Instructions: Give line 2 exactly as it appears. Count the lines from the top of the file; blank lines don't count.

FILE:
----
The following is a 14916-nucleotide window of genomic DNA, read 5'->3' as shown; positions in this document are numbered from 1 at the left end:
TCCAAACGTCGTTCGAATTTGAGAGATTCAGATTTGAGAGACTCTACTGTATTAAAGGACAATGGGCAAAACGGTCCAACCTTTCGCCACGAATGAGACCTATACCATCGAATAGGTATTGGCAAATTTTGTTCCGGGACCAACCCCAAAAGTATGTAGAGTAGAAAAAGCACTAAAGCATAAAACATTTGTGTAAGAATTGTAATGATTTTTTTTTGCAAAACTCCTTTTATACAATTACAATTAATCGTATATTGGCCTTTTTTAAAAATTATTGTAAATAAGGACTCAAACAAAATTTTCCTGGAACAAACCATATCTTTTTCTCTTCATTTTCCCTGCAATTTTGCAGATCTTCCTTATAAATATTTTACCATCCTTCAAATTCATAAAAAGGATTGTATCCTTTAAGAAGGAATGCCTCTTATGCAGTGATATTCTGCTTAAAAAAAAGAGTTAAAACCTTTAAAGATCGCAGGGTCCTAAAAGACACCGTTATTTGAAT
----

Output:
TCCAAACGTCGTTCGAATTTGAGAGATTCAGATTTGAGAGACTCTACTGTATTAAAGGACAATGGGCAAAACGGTCCAACCTTTCGCCACGAATGAGACCTATACCATCGAATAGGTATTGGCAAATTTTGTTCCGGGACCAACCCCAAAAGTATGTAGAGTAGAAAAAGCACTAAAGCATAAAACATTTGTGTAAGAATTGTAATGATTTTTTTTTGCAAAACTCCTTTTATACAATTACAATTAATCGTATATTGGCCTTTTTTAAAAATTATTGTAAATAAGGACTCAAACAAAATTTTCCTGGAACAAACCATATCTTTTTCTCTTCATTTTCCCTGCAATTTTGCAGATCTTCCTTATAAATATTTTACCATCCTTCAAATTCATAAAAAGGATTGTATCCTTTAAGAAGGAATGCCTCTTATGCAGTGATATTCTGCTTAAAAAAAAGAGTTAAAACCTTTAAAGATCGCAGGGTCCTAAAAGACACCGTTATTTGAAT